On his debut disc “Halloween,” Nashville newcomer Ruston Kelly plays country. Yet with his deep, sonorous voice and sinister Gothic storytelling, his songs also lean toward the dark sound of one of his heroes, the late Leonard Cohen. He’s not sure why he was compelled to stare into the abyss. “Maybe I was born inside a shadow/I’m always starving for the light,” he ponders on the harmonica-haunted “1,000 Graves.” “But I think it’s totally true that a songwriter has to do that if you want to write anything that’s real or relevant,” he says.
How did your family end up moving to Belgium when you were a kid?
My dad worked for a paper company, and we had been moving every two years since I was born. He was always the guy that was willing to transfer, and nobody else wanted to go to Belgium. And I thought that sounded like a terrible idea, because I was a junior in high school, it was going to be my senior year, I was dating this super-babe girl who was really cool, and I was playing a lot of guitar. I was in my element. I was like, “Man, this is about to change my world!”
And it did. In a good way?
It was one of the most important things that ever happened to me, to be sure. I’d never been to a foreign country before, and I was one of only a few Americans in town. And I think my subconscious needed to connect to something that would root me. So I started reading a book about The Carter Family, just out of boredom, and it was a really fascinating story about these hillbillies that had created country. So I listened to their old ‘20s recordings, and I was just blown away. Which led me to Woody Guthrie, Leadbelly, June Carter’s early career, and then inevitably to Hank Williams and Johnny Cash.
Then, on a whim, you moved to Nashville?
My sister had just moved there, and I had just discovered The Carter Family and I was obsessed with Mother Maybelle. And I started a political bluegrass band there called Bloodbath and Beyond, and we just got high and played bluegrass. Then we started a jazz fusion band, and inked a booking deal. Then BMG signed me to an artist/songwriting contract, after I’d been through a drug period and cleaned myself up. But I wasn’t ready to say what I wanted to say yet. I was still in and out of rehab, and I wasn’t focused. But with “Halloween,” I was like, “Yes! This what I’ve been trying to do the whole time!”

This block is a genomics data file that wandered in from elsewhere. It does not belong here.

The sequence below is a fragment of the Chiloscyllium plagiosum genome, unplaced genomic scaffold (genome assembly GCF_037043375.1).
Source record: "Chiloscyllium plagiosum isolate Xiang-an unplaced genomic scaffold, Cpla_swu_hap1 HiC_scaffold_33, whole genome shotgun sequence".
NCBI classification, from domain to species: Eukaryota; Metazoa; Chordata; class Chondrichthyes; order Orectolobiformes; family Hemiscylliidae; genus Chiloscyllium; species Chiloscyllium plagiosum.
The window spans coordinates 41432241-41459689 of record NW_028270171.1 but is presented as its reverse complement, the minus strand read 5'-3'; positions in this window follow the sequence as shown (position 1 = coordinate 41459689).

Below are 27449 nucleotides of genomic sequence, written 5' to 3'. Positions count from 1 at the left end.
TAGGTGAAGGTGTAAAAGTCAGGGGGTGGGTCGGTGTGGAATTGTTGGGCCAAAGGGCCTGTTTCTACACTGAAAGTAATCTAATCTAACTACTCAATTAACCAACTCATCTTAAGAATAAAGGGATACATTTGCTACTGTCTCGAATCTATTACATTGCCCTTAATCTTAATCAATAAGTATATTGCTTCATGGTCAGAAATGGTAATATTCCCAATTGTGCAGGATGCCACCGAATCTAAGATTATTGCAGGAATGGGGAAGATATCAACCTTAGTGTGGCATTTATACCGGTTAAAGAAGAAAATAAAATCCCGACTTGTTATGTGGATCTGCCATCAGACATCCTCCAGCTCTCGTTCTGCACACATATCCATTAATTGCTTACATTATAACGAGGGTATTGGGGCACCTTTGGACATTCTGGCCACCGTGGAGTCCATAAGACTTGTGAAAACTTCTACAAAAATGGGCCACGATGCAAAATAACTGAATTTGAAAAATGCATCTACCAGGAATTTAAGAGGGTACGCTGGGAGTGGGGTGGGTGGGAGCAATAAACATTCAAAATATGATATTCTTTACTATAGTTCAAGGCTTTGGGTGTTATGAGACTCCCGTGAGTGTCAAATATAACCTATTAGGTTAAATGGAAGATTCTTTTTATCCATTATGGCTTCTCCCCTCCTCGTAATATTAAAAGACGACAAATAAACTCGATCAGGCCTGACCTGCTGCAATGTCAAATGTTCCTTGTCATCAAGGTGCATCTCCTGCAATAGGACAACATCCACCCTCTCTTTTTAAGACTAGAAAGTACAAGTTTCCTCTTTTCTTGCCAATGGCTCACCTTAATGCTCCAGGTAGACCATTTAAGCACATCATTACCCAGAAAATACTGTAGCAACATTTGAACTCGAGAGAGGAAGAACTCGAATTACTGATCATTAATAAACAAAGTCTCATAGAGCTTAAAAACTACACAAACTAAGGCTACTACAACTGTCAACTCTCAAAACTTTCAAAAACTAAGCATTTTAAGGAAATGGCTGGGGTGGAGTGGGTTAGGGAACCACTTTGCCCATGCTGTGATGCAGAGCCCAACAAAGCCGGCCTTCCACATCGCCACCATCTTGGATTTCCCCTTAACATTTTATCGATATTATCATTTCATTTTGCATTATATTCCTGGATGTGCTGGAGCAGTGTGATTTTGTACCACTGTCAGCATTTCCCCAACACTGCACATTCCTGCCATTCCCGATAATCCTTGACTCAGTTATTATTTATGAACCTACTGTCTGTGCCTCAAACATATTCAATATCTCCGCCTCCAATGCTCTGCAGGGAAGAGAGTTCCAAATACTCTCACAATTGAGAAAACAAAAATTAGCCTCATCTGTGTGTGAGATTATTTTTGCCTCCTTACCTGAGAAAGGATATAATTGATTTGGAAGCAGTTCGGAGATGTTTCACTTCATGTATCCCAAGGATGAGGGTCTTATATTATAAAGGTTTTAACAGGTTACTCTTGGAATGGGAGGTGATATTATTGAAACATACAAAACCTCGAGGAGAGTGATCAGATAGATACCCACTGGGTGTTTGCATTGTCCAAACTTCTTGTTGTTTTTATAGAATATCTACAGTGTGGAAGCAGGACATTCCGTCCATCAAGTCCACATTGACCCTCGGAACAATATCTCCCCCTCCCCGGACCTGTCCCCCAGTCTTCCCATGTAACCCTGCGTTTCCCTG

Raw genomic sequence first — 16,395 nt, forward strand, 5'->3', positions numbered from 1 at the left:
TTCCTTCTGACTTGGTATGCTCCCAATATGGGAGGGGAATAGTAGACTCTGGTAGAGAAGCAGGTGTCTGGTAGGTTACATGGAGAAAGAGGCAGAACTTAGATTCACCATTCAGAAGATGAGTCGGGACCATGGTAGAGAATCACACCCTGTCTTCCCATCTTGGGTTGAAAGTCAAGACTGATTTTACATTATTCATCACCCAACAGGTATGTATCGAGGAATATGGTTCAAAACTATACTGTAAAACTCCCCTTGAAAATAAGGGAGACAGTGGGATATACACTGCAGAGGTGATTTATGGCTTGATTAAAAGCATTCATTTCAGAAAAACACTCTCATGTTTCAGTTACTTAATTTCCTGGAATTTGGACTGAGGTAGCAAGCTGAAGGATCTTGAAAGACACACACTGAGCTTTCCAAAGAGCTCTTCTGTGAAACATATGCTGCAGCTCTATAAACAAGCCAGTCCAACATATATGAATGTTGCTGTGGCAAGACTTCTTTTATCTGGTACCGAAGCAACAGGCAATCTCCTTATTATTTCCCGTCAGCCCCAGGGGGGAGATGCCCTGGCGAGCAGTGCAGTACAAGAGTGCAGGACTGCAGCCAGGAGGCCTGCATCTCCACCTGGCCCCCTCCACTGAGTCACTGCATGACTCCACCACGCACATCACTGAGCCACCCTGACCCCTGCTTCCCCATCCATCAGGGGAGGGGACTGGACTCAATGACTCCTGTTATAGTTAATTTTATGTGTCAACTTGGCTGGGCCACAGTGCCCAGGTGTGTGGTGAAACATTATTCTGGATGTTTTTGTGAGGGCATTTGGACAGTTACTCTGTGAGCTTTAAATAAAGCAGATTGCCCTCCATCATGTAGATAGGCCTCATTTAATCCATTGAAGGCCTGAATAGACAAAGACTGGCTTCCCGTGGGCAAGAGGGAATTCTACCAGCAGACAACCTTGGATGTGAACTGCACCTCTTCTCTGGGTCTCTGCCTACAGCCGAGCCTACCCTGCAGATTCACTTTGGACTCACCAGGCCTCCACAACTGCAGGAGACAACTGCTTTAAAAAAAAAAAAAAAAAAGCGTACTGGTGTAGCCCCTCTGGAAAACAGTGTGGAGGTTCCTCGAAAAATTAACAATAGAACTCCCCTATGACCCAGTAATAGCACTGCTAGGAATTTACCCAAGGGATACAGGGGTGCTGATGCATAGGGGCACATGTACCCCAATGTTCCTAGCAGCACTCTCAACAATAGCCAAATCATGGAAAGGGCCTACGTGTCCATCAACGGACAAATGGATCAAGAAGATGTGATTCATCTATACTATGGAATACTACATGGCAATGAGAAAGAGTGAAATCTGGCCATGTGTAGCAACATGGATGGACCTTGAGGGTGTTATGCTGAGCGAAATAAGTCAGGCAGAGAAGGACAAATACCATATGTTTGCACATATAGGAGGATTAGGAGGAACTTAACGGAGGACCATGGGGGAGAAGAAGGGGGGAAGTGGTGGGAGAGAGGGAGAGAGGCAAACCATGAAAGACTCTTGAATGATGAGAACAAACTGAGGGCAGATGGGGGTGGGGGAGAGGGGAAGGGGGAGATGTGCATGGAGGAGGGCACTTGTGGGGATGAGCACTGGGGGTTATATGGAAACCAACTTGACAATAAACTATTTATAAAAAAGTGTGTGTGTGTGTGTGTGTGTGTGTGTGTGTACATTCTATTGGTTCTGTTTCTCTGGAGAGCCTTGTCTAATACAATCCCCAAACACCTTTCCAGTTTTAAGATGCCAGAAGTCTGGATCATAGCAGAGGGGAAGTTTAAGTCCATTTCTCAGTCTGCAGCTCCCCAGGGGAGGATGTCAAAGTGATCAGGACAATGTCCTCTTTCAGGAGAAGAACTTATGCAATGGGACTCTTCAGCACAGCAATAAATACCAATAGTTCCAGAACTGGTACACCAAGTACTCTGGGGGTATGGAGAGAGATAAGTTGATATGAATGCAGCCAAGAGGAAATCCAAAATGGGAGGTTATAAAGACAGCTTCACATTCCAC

IF YOU GO
Pokey LaFarge, Ruston Kelly
Where: Fillmore, 1805 Geary Blvd., S.F.
When: 8 p.m. Aug. 19
Contact: (415) 346-6000, www.ticketmaster.com
By C.J. Peterson Special to S.F. Examiner For the San Francisco 49ers, taking a 38-27 loss to the AFC West-leading…
OAKLAND -- While a crowd of just under 37,000 on Saturday night gave the Oakland Athletics some much-needed energy during…
Sylvester Guard had lost his keys. So the 38-year-old artist known for painting trash cans in the Tenderloin rang the…
OAKLAND -- There was not a single television in the Oakland Athletics tuned to the Tampa Bay-Toronto game on Sunday…
Smoke from an equipment failure on a BART track prompted transit officials to temporarily close Civic Center Station on Saturday…